Archive - 2010 - Page
The story of Vergennes Police Chief Mike Lowe’s legal problems first broke in early June. When off-duty, he drove a police cruiser into a parked car in a low-speed accident. The Vergennes patrolman on the scene called in Vermont State Police, who processed Lowe for driving under the influence — as it turned out the charge was for under the influence of prescription drugs, not alcohol.
Enthusiasm for green energy burned bright in 2009 as more local groups embraced alternative means for heating their homes and businesses.
In January, Middlebury College fired up its $12 million biomass gasification boiler to convert wood chips into steam for heating. The new plant marked a huge step forward for the college toward its goal of achieving carbon neutrality by 2016: Using wood chips harvested within 75 miles of the institution, the boiler is anticipated to cut the college’s carbon dioxide emission by 40 percent while saving the school roughly $700,000 each year.
2009 was a landmark year for same-sex couples in Vermont, who won the right to marry. The bill passed easily in both chambers of the Legislature — by a margin of 26-4 in the Senate and 100-46 in the House. Both Addison County senators and all but one county representative voted for the bill. The 100-vote tally in the House on April 7 gave the bill’s proponents the super-majority they needed to override Gov. James Douglas’s veto.
The polls were tight and Middlebury Republican James Douglas didn’t have a clear read on his prospects for the governorship when voting closed on election day in November of 2002.
Douglas ultimately scored a 45 percent to 42 percent win over challenger Douglas Racine, a Richmond Democrat and sitting lieutenant governor.
There was so much going on in Addison County that it seemed absurd to limit ourselves to only 10 big stories for 2009. Here are a couple others — in no particular order — that also caught our attention.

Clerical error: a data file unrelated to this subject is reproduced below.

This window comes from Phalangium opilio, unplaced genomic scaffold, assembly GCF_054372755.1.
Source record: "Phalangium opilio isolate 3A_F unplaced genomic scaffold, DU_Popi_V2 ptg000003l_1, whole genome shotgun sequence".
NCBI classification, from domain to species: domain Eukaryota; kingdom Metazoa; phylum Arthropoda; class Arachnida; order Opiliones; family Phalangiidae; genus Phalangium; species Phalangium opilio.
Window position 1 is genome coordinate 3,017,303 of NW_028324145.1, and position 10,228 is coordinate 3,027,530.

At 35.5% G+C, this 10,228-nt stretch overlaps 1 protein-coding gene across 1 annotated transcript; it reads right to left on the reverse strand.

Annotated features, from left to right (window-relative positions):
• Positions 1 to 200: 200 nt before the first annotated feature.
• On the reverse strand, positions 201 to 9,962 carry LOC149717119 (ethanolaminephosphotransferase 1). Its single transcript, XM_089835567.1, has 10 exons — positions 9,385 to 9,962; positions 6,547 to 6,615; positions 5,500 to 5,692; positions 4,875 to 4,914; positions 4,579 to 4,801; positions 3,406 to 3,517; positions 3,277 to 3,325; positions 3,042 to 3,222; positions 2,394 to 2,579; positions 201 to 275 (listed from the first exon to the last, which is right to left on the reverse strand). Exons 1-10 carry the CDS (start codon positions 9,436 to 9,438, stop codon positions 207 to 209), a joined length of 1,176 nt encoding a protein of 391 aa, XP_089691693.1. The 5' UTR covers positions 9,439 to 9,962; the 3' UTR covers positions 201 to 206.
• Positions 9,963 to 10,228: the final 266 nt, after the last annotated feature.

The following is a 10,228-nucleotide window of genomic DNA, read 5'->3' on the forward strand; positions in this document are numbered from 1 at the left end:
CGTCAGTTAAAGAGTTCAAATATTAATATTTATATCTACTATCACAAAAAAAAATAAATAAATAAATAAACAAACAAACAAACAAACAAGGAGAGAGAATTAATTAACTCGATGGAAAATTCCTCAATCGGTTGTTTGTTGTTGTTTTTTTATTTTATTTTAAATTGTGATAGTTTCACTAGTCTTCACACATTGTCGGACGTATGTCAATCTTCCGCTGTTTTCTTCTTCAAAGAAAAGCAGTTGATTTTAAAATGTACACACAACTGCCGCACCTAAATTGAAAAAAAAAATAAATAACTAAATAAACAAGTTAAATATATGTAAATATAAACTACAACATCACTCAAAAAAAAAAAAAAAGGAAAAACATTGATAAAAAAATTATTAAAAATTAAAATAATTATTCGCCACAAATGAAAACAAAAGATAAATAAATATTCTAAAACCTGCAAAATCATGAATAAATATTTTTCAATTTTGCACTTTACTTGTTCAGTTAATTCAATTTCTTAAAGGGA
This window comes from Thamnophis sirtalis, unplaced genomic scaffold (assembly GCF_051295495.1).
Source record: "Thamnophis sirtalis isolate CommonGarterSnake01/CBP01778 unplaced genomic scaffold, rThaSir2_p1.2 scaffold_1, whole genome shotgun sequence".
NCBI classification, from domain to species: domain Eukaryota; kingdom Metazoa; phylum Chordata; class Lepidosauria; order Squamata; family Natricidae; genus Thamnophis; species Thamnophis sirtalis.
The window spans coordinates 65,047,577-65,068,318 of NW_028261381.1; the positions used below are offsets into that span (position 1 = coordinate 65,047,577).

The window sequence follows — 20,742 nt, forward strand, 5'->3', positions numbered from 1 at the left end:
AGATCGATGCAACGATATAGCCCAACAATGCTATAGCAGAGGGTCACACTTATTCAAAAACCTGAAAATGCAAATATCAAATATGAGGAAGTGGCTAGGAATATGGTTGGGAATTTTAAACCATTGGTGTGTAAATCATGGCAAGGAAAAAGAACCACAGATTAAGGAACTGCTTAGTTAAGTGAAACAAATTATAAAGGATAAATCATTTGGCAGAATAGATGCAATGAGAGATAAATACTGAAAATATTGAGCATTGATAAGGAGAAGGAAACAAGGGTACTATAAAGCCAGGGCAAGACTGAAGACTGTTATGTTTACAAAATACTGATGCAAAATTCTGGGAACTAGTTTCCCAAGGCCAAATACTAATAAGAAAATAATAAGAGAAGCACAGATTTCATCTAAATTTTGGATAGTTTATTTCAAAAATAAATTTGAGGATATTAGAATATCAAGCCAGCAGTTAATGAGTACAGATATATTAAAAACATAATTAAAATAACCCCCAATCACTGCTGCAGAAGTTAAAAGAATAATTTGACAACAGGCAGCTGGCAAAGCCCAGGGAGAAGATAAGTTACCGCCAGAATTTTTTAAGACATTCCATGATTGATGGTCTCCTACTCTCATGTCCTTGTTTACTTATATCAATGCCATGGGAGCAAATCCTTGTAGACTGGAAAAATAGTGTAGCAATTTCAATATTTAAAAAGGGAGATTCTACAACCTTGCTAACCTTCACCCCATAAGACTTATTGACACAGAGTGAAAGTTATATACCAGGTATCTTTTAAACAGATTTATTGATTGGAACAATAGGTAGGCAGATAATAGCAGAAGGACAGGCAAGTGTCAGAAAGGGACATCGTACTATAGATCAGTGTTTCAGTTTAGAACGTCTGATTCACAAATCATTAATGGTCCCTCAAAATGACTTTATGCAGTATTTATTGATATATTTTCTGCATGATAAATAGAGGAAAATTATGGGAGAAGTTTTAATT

WALTHAM — Ralph Jackman, who recently resigned after 62 years with the Vergennes Volunteer Fire Department, 55 as its chief, died at his Waltham home on Saturday morning. Jackman, who had stepped down as chief on Nov. 1 because of his declining health, was 85.
Jackman also served with distinction with the U.S. Army in World War II; was known as a tireless community volunteer in the Vergennes area, notably in the Meals on Wheels program; was believed to have been the longest-serving fire chief in the U.S.; and made statewide contributions to the fire service.
MIDDLEBURY — Documents filed in Addison District Court show that prosecutors on Dec. 18 offered a settlement to former Vergennes Police Chief Michael Lowe that could end the court cases concerning misdemeanor and felony charges against Lowe that led to his resignation in September.
The next step in the legal proceedings is a combined status conference and motion hearing scheduled for 10 a.m. on Jan. 11. At the request of Lowe’s attorney, Richard Goldsborough of South Burlington, Judge Cortland Corsones agreed to postpone a previously scheduled Dec. 21 conference until next week.
ADDISON COUNTY — Seventeen Addison County bridges will fall under increased scrutiny in coming years as the Vermont Agency of Transportation (VTrans) complies with a federal ramp-up in bridge safety efforts.
The 17 bridges are on a list of around 300 spans across the state now considered “scour critical,” or particularly vulnerable to erosion during high-water events that can eat away the footings or foundation of a bridge.